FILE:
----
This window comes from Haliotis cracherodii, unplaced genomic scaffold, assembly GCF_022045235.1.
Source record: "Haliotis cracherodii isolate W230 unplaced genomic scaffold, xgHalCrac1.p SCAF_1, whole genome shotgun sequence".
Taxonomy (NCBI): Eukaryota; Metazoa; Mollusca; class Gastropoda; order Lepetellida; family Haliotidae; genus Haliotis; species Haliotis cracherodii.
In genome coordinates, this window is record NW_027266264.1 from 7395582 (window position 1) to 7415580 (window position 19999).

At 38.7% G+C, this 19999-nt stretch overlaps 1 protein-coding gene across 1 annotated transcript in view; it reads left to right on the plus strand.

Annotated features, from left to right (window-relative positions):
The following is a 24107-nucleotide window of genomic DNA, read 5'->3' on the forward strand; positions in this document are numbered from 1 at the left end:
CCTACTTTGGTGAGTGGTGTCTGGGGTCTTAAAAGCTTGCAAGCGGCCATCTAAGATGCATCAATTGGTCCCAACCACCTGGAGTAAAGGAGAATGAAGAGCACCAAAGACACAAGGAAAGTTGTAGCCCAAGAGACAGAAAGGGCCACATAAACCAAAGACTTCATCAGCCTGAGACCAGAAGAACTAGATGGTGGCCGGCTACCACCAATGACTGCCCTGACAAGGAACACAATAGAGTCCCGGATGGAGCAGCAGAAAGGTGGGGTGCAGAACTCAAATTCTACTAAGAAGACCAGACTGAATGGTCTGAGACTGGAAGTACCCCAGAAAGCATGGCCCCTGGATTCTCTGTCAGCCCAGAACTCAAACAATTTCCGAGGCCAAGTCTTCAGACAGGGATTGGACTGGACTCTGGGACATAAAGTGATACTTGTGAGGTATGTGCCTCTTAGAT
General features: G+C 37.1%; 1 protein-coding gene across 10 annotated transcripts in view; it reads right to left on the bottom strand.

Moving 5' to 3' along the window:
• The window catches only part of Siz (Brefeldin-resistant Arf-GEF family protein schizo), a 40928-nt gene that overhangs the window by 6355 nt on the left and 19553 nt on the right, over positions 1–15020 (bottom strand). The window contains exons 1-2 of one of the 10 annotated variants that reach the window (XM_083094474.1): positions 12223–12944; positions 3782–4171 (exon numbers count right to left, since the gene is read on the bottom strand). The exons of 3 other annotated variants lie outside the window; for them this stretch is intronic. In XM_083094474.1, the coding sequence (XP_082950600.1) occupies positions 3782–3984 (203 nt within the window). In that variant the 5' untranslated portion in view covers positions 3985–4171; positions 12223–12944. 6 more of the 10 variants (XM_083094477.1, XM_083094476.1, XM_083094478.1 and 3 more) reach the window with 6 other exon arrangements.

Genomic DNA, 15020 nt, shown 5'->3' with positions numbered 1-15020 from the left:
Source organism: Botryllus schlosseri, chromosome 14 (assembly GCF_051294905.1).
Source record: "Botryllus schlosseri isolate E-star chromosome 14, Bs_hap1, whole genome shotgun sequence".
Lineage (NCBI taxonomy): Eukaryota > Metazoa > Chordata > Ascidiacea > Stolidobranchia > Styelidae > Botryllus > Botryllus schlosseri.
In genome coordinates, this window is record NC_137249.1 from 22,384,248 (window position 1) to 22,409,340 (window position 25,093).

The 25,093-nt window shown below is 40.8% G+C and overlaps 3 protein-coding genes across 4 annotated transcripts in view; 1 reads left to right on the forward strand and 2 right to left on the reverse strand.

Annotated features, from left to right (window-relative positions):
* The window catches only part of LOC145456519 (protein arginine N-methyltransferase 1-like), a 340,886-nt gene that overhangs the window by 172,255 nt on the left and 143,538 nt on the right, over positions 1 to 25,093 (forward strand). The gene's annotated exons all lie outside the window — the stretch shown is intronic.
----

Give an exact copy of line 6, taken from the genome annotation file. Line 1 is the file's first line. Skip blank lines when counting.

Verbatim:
Annotated features, from left to right (window-relative positions):